Just about everybody dreams of turning an okay-but-not-perfect home into a dream home. That’s why home improvement stores and do-it-yourself television programs have become so popular in recent years. And there’s no reason you shouldn’t remodel… if you know what you’re getting yourself into, so you can avoid the pitfalls that often snag unsuspecting homeowners.
So, how do you fix up your home correctly? Keep the following “worst” remodeling mistakes in mind when you’re planning and carrying out your project.
- Be careful about over-expanding with additions.
Adding an addition can be a mistake. If you love your neighborhood and your location, and you’re planning on staying in your home for the rest of your life, an addition can make sense. If, however, you see yourself moving someday, think about the ramifications adding a lot of square footage onto your house could have.
You’d think that any increase in size would automatically add value, but if the other houses in the neighborhood are one-level, one-garage ranchers, your decision to add a second story and a bunch of fancy bump outs might just look out of place. This can make it difficult to sell. People want a big upscale home in a neighborhood with other big upscale homes, not a big home that dwarfs everything else in a modest neighborhood.
- Watch out for under-budgeting problems.
Home improvements are always more expensive than you originally estimate. They usually take a lot longer to finish than estimated too. This means homeowners regularly go 20-30% over their budgets, which can leave them in a world of financial hurt.
To protect yourself, be very conservative when figuring out how much of a remodeling job you can afford. Assume costs will go over estimates and make sure you can handle that additional financial burden.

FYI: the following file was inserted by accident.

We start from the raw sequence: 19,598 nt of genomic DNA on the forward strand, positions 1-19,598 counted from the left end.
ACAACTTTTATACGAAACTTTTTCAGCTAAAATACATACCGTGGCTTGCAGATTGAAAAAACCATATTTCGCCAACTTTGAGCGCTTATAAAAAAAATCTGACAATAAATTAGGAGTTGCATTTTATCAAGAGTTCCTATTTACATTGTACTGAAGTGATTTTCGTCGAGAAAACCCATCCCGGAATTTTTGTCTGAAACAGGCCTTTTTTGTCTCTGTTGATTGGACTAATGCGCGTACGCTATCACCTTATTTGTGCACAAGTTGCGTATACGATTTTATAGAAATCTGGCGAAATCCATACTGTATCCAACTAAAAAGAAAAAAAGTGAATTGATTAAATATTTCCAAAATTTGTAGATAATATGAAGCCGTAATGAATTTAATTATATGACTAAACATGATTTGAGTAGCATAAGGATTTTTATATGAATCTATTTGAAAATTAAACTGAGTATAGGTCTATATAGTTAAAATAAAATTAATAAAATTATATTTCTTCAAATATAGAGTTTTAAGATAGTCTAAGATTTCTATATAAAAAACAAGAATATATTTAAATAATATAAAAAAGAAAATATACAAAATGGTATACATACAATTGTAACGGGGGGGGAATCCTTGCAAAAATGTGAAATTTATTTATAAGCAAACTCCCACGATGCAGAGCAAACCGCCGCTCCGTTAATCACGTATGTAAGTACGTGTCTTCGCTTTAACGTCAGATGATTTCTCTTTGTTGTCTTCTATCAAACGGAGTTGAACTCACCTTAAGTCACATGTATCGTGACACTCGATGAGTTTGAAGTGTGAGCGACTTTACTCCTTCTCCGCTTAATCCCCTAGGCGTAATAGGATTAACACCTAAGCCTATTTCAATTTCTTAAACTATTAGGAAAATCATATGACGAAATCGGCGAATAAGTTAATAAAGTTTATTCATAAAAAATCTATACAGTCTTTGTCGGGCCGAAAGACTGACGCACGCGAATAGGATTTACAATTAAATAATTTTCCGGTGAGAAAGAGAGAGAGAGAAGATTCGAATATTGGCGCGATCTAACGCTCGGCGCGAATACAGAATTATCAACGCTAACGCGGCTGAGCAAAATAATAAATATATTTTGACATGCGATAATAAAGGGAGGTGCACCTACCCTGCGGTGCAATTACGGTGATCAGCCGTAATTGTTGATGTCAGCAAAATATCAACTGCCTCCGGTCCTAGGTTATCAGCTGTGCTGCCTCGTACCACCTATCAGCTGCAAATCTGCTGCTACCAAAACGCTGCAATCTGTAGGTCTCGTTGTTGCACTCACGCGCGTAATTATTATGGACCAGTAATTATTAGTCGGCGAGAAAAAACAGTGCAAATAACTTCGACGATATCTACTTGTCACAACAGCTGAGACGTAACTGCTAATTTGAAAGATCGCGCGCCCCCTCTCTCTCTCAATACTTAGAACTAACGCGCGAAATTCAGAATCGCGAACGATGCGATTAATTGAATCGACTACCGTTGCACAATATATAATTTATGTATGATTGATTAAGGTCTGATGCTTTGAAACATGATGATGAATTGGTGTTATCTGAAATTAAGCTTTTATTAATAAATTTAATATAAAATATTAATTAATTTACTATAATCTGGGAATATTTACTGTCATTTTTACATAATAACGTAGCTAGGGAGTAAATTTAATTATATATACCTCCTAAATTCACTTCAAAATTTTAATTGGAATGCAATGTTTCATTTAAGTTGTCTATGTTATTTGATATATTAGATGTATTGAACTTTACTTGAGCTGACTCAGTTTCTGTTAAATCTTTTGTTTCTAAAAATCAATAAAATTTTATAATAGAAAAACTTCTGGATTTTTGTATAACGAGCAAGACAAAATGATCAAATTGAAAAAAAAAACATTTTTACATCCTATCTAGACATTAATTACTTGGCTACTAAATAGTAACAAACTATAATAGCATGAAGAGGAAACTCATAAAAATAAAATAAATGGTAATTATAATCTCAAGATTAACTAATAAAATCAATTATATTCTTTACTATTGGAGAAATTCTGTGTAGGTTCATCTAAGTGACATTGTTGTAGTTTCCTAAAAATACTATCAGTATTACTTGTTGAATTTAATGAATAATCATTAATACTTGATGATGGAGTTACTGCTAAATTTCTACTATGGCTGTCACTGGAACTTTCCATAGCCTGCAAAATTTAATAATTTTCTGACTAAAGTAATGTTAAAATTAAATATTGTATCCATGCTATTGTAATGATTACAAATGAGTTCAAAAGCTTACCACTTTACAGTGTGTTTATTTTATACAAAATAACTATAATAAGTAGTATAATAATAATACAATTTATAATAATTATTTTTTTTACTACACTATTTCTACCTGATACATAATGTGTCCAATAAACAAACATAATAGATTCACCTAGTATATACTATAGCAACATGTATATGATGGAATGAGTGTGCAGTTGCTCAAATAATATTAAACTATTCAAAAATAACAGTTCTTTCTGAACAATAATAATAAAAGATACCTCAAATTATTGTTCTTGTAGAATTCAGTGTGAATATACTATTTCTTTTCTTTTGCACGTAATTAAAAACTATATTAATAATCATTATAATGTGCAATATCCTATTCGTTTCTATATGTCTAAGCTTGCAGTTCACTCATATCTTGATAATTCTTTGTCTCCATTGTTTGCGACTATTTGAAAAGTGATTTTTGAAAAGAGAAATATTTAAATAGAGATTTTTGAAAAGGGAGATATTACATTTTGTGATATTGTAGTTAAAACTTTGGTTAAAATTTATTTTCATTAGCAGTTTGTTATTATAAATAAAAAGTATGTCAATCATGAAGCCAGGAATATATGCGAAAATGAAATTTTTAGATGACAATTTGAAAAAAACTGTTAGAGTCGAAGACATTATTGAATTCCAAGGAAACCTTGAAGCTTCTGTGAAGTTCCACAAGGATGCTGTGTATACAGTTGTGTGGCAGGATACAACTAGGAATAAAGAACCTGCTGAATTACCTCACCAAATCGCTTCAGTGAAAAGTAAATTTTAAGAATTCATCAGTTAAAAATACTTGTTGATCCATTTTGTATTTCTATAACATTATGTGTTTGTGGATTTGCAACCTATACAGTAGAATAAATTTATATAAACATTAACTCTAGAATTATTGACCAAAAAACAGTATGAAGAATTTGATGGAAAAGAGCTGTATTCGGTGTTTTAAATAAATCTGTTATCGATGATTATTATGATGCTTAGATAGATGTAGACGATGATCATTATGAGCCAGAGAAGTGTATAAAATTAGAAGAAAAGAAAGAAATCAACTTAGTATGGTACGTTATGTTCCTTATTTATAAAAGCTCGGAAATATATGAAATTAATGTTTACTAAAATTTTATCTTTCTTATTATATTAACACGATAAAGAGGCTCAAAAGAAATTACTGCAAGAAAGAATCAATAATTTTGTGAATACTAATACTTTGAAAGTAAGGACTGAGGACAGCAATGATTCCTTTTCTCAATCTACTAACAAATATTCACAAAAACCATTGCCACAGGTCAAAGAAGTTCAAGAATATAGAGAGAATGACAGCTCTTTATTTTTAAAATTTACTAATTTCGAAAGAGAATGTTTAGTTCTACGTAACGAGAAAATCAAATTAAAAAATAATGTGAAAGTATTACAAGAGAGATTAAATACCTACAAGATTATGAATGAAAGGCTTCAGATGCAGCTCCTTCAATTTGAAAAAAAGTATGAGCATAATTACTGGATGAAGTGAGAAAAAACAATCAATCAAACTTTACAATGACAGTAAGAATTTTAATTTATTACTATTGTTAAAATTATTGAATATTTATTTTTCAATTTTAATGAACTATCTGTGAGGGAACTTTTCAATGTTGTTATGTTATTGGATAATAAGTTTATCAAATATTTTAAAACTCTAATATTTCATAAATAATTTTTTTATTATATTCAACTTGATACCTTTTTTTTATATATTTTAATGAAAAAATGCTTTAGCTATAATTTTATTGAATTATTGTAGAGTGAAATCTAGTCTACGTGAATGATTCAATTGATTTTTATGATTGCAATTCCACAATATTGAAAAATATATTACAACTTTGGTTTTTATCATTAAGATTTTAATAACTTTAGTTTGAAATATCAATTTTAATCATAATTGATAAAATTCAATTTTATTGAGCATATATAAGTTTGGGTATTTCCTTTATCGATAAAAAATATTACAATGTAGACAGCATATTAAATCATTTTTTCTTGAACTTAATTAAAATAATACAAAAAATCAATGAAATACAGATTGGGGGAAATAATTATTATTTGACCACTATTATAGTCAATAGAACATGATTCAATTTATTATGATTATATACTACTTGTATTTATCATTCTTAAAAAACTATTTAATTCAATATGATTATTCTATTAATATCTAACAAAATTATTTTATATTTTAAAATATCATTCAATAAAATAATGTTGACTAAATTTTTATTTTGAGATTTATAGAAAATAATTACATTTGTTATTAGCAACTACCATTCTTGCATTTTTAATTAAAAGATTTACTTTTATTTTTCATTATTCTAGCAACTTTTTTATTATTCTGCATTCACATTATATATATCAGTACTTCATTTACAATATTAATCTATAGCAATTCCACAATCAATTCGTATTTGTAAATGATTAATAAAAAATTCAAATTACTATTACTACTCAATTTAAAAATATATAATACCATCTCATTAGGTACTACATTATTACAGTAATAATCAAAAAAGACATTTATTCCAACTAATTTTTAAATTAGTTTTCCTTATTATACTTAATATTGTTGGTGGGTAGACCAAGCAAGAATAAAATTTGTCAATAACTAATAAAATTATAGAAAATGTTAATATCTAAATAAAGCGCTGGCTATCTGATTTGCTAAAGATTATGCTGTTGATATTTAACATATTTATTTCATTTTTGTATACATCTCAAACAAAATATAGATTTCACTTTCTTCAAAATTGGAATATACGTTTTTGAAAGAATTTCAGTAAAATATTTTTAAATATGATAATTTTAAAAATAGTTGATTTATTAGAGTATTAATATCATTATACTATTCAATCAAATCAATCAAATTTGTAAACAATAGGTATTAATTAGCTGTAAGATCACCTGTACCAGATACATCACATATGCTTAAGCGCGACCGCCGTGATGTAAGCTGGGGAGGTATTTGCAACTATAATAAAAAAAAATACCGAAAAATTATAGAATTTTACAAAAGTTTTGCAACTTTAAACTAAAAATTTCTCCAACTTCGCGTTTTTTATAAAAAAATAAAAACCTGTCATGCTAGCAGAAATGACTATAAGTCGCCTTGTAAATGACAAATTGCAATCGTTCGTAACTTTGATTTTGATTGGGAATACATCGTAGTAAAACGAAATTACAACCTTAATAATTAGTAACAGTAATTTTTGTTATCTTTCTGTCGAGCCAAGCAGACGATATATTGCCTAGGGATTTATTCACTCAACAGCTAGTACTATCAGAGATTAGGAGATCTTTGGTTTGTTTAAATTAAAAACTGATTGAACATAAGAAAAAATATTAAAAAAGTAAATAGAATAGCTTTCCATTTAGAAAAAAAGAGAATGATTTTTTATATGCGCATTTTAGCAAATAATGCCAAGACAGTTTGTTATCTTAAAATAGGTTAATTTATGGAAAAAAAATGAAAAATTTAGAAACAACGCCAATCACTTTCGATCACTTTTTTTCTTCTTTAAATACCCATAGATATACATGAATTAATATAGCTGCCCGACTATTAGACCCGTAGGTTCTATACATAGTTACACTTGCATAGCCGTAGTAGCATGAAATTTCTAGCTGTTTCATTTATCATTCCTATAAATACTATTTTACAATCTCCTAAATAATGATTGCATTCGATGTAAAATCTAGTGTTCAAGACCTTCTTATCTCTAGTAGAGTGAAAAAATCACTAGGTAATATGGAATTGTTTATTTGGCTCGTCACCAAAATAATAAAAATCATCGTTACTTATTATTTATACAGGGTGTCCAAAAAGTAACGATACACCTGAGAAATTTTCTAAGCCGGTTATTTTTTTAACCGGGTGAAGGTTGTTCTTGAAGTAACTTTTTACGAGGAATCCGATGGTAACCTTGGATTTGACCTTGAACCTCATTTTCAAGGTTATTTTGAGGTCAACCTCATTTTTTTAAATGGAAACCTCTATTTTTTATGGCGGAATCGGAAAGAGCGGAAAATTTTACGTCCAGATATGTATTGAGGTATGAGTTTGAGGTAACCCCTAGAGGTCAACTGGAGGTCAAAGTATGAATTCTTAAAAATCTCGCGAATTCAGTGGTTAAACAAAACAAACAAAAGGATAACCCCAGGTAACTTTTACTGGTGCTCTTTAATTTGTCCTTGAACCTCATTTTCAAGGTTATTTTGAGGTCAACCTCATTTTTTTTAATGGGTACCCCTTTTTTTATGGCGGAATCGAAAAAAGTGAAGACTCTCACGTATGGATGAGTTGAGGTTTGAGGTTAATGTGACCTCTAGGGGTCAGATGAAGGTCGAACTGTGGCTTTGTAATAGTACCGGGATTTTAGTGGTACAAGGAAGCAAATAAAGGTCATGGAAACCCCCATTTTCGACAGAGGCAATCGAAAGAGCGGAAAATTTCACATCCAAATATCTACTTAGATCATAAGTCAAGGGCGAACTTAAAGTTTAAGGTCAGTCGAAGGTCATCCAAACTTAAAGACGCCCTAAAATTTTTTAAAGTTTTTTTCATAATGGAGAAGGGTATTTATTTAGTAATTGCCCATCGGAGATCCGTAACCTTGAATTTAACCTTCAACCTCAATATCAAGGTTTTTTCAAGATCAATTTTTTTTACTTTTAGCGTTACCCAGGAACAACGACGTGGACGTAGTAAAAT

- Don’t turn your home into something it isn’t.
Make sure to take the style and design of your house into consideration when you plan remodeling projects. An ultra-modern bathroom with concrete countertops and stainless-steel cabinets is going to look a little odd in a Victorian house.
Changes that don’t match the style of the home will be a big turnoff to potential buyers down the road. This is particularly true with historical homes; people want the original details. They’re a big part of what gives those older homes their appeal and value.
- Don’t do it yourself if you’re not qualified.
There are plenty of projects that do-it-yourselfers can handle, but when it comes to big remodeling jobs, you’re better off letting a pro take care of it unless you’re experienced at both design and construction. Due to inexperience, amateurs end up doing sloppy jobs, and that’s something that devalues the house when it’s time to sell. Even worse, you may find out half way through the job that you’ve screwed something up big time and you need to hire a pro to fix it. Then you’ll not only have to pay the cost of the job, but you’ll have to pay extra for your own mistakes.
- Don’t take on unnecessary renovations.
If you’re remodeling at least in part to increase the value of your home for when you sell it, don’t bother with projects that won’t recoup their cost (and there aren’t many major remodels that do). If you’re selling your home, fix anything that’s broken and do simple (and economical) cosmetic jobs. Let the future homeowner spend the big money.
Of course, if you’re remodeling to turn your home into your dream home and you want to live there for a long time to come, then you can make any changes that make sense to you. Just don’t think of remodeling as a financial investment; think of it as an investment in improving your lifestyle.